Assessment of drug concentrations is indicated to guide dosing of a selected number of drugs used in psychiatry. Conventionally this is done by vena puncture. Novel sampling strategies such as dried blood spot (DBS) sampling have been developed for various drugs, including antipsychotics, antidepressants and mood-stabilizers. DBS sampling is typically performed by means of a finger prick. This method allows for remote sampling, which means that patients are not required to travel to a health care facility. The number of DBS assays for drugs used in psychiatry has increased over the last decade and includes antidepressants (tricyclic and serotonin and/or norepinephrine reuptake inhibitors), mood stabilizers and first- and second-generation antipsychotics. Available assays often comply with analytical validation criteria but are seldom used in routine clinical care. Little attention has been paid to the clinical validation and implementation processes of home sampling. Ideally, not only medicines but also clinical chemistry parameters should be measured within the same sample. This article reflects on the position of DBS remote sampling in psychiatry and provides insight in the requisites of making such a sampling tool successful.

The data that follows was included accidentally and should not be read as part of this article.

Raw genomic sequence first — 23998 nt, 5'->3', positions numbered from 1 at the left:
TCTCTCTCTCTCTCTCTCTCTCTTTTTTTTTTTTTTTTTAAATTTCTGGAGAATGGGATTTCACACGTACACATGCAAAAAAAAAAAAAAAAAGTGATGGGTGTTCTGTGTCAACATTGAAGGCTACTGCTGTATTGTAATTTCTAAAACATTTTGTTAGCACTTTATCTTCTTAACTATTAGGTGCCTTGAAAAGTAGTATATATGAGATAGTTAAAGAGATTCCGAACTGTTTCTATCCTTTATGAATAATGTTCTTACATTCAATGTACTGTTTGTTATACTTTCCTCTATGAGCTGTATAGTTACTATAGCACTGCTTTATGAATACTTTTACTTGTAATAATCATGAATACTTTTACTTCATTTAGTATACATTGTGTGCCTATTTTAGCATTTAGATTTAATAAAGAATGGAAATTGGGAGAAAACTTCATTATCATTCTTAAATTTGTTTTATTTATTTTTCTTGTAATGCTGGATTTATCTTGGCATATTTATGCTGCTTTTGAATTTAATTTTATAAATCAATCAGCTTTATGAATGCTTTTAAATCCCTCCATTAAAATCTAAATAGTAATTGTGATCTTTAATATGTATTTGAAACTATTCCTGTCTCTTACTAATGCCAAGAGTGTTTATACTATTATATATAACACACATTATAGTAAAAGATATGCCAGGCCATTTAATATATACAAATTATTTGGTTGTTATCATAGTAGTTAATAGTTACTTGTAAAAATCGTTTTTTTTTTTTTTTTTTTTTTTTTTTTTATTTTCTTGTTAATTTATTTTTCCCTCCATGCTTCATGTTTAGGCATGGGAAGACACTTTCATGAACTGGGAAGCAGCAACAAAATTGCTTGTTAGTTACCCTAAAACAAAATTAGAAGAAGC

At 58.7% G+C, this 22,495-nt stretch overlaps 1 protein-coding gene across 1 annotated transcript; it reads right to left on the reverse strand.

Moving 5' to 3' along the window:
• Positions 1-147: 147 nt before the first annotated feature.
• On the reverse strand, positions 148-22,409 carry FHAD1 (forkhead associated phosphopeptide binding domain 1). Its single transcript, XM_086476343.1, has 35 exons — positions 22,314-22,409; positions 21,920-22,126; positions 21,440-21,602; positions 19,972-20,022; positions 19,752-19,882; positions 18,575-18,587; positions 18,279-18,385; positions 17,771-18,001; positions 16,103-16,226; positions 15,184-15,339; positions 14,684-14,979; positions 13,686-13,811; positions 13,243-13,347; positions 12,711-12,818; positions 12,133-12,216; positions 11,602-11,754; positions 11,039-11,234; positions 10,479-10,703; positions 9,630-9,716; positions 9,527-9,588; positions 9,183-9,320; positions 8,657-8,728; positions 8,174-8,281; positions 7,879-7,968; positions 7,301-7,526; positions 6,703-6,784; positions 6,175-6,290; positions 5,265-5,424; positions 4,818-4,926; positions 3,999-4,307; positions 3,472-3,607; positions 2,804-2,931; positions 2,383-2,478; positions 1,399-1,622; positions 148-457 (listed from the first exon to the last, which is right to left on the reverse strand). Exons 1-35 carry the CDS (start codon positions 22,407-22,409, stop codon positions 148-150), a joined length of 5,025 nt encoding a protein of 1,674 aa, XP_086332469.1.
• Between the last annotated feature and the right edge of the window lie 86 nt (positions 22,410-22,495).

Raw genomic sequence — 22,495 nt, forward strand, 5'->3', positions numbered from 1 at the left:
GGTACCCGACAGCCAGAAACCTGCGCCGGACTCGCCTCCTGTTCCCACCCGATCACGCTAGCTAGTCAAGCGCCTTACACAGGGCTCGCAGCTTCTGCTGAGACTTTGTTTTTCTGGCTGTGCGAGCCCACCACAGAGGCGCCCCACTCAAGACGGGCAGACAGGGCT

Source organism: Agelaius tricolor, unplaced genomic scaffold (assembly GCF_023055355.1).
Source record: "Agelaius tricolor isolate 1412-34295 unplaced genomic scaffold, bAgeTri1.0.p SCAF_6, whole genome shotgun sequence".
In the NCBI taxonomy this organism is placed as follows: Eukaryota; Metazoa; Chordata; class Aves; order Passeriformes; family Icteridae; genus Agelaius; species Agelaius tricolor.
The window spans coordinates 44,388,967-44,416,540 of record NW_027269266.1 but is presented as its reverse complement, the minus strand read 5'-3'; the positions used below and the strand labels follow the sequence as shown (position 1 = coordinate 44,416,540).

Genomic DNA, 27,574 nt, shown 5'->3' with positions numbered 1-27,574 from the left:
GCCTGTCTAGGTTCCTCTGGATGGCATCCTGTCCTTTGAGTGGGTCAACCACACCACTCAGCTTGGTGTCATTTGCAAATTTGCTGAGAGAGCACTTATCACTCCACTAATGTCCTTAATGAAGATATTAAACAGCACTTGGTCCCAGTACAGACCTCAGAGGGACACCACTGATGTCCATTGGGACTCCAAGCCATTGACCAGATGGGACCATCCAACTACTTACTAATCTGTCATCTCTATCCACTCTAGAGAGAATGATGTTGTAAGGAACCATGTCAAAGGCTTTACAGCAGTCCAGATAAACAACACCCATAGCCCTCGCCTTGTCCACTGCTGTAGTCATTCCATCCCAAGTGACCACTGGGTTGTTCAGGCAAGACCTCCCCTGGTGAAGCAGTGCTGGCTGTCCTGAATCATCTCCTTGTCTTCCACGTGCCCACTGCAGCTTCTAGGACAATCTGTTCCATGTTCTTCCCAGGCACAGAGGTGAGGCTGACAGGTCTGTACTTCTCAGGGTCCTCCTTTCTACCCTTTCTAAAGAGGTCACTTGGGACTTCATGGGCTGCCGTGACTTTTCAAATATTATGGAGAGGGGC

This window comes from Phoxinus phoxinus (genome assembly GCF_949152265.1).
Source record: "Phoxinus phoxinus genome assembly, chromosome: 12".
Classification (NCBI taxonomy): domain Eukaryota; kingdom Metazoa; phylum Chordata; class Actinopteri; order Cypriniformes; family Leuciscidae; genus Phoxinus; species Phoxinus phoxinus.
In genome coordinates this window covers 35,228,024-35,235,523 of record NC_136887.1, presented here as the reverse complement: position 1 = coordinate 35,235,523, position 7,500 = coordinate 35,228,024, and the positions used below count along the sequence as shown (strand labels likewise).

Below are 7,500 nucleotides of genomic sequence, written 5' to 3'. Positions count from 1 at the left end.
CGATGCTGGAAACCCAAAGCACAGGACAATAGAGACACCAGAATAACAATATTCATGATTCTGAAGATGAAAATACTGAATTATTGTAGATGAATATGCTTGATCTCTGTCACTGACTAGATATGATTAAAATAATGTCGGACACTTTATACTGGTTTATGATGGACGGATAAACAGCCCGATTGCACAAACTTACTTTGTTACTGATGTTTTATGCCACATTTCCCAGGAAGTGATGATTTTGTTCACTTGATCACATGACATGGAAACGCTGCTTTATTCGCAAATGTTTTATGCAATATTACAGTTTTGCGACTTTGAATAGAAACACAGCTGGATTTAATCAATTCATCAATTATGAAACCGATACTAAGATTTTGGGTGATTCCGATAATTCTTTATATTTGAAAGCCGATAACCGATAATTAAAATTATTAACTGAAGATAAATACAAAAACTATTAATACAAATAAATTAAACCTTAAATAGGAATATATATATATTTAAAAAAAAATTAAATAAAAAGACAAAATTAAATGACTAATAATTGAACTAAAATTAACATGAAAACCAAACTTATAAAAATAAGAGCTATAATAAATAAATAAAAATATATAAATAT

|Nummer van het tijdschrift||3|
|Status||Gepubliceerd - 1 mrt. 2017|